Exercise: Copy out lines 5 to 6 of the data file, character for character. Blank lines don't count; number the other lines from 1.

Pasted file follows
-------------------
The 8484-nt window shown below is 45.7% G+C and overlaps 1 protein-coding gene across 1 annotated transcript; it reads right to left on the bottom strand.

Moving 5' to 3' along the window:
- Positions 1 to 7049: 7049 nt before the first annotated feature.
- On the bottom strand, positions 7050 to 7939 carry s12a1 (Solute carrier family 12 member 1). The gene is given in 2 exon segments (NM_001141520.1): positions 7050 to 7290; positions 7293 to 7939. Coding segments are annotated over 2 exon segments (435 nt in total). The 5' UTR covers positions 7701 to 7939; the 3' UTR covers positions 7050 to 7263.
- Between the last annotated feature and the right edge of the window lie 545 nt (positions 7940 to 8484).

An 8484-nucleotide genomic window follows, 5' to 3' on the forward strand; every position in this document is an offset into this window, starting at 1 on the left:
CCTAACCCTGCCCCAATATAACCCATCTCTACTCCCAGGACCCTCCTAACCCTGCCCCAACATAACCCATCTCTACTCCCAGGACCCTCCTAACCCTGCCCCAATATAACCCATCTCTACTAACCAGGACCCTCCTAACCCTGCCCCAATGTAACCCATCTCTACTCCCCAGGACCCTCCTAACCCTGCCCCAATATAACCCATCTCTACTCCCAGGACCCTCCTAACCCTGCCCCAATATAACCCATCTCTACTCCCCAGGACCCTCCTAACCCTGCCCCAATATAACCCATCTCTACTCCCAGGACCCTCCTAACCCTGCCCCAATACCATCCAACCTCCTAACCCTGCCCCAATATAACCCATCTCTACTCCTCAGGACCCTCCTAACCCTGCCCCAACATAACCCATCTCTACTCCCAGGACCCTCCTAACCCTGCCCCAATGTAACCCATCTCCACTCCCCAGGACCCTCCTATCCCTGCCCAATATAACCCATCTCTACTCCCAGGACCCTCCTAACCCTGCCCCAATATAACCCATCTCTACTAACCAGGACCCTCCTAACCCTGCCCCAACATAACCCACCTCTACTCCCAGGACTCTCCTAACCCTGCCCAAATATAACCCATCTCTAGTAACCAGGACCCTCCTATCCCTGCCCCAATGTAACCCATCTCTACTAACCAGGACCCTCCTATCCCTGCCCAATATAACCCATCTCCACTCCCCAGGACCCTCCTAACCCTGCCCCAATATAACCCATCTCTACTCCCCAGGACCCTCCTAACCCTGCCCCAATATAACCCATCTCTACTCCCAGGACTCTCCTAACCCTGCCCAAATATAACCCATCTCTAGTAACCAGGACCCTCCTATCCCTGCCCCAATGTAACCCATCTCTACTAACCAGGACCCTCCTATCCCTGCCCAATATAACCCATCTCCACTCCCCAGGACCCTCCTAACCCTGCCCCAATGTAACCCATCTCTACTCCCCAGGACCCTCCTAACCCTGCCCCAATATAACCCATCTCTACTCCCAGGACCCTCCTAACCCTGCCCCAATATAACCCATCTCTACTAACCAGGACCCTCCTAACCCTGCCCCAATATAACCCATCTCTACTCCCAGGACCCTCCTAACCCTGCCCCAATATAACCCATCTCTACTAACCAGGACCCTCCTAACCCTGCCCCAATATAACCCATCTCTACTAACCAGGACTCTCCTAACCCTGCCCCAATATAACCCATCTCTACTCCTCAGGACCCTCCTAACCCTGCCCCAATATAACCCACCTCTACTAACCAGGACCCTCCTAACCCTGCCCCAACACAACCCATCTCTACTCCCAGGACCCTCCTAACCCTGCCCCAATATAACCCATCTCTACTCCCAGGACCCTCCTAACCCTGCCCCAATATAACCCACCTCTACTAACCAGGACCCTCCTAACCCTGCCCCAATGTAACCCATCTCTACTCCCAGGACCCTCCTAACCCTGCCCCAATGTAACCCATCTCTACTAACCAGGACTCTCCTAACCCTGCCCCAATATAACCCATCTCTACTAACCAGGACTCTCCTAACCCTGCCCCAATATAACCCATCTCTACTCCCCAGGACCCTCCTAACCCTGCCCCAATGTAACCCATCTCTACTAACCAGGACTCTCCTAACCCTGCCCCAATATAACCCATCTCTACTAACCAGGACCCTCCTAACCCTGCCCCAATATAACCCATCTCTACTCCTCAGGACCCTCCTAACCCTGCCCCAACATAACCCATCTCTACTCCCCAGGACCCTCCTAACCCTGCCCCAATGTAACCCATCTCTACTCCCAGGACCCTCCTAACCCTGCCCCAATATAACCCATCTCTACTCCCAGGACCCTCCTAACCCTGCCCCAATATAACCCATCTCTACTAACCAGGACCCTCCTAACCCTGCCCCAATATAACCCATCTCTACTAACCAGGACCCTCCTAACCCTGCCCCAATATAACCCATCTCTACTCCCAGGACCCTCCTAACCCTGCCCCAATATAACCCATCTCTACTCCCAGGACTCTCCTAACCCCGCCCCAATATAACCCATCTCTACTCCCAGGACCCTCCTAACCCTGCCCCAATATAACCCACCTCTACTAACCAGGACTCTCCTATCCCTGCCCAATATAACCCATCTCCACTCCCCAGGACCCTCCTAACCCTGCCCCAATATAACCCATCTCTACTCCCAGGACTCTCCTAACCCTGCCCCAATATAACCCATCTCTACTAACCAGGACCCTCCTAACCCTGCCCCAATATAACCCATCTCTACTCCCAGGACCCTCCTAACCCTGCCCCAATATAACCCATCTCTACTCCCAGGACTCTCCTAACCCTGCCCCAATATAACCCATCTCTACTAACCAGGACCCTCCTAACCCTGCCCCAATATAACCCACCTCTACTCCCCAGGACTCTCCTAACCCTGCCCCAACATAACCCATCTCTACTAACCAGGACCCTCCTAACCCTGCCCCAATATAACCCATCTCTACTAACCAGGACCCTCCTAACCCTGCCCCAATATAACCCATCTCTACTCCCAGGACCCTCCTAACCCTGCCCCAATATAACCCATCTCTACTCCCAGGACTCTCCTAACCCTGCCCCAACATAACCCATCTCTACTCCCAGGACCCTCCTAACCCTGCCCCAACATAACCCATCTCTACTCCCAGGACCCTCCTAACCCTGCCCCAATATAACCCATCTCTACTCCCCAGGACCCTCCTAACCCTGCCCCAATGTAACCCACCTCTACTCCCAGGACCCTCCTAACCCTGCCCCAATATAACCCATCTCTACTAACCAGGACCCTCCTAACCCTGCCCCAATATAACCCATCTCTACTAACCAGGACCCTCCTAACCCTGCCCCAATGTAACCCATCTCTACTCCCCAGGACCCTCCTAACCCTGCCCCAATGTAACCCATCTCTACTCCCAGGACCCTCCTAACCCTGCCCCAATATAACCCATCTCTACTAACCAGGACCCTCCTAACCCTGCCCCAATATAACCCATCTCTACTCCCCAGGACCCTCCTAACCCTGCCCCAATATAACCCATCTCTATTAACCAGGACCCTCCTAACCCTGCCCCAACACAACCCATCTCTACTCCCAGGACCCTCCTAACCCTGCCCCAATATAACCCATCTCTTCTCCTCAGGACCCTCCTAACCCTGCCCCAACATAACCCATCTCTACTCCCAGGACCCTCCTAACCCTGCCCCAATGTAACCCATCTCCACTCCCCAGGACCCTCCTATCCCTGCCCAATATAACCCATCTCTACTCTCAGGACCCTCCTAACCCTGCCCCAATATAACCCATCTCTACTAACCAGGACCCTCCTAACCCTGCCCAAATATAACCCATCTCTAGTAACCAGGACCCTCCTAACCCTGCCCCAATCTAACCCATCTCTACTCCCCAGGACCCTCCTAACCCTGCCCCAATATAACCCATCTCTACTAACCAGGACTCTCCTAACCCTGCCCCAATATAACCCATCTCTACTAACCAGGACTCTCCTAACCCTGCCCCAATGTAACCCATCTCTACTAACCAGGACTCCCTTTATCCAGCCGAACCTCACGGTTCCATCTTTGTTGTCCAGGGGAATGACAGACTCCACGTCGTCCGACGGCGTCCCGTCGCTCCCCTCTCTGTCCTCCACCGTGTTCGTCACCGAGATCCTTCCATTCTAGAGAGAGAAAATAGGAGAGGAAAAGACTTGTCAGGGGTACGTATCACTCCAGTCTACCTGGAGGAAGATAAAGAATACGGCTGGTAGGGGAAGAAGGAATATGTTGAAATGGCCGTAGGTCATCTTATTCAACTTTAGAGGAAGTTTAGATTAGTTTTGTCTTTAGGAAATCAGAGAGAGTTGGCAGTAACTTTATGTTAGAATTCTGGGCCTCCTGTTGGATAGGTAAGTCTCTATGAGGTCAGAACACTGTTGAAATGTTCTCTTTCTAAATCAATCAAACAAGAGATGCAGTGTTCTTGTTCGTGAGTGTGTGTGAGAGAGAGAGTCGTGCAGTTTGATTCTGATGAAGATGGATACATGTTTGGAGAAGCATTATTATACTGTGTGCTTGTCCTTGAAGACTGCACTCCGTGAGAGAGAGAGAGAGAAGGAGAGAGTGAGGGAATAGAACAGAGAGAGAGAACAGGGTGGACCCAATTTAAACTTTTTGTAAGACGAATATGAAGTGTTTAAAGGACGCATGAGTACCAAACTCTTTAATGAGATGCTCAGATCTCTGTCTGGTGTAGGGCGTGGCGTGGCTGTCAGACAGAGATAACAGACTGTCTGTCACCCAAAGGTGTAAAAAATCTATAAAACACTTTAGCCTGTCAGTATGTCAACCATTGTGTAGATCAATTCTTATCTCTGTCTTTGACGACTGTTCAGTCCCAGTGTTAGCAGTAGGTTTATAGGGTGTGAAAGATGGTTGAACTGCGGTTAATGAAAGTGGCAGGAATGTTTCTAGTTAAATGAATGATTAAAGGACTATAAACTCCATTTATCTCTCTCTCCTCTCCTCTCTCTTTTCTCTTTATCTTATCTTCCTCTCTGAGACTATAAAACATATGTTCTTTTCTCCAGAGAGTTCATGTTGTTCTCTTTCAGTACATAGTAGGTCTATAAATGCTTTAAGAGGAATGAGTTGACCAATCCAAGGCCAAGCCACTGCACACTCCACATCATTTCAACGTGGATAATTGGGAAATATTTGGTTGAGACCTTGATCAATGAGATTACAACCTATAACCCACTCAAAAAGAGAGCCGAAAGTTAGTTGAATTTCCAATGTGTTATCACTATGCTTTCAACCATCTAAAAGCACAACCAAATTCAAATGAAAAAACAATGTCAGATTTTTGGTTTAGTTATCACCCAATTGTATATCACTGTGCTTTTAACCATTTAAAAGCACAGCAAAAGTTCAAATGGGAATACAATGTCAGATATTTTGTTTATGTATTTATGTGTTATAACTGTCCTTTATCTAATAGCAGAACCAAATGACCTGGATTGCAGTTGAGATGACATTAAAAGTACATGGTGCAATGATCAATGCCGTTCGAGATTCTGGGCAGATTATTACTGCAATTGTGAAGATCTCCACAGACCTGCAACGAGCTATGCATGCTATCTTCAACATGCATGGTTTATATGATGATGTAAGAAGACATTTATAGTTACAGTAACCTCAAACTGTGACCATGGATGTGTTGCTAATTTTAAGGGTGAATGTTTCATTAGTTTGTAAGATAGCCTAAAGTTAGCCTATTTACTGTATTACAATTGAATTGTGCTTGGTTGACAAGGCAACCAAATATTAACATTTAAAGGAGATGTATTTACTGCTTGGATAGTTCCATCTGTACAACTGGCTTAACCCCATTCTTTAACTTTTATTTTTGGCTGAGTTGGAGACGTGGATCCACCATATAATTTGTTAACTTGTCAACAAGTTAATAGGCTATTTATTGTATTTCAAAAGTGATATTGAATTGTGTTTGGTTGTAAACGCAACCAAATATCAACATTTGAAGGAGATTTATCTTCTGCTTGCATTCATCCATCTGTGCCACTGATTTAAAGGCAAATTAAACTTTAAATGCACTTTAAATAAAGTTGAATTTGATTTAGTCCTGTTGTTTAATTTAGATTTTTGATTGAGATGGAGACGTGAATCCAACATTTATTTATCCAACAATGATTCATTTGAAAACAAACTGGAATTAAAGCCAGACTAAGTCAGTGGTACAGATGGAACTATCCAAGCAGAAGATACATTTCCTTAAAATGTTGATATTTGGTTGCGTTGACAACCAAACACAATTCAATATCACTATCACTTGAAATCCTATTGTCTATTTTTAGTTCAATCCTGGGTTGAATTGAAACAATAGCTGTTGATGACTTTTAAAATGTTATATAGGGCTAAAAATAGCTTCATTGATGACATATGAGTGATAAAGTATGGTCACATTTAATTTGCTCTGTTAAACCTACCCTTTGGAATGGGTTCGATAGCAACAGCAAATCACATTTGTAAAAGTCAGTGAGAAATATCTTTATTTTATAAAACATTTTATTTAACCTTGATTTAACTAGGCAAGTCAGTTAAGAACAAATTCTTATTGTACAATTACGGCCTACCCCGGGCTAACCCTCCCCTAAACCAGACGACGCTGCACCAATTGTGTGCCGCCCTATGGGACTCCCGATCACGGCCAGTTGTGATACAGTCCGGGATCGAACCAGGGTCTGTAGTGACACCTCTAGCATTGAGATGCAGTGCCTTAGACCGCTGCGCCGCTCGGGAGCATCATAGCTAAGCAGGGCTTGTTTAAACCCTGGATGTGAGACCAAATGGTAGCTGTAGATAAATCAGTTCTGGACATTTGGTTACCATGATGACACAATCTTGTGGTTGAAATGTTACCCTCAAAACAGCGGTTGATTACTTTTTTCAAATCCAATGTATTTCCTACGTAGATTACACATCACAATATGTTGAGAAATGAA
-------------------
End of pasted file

- Between the last annotated feature and the right edge of the window lie 545 nt (positions 7940 to 8484).

An 8484-nucleotide genomic window follows, 5' to 3' on the forward strand; every position in this document is an offset into this window, starting at 1 on the left: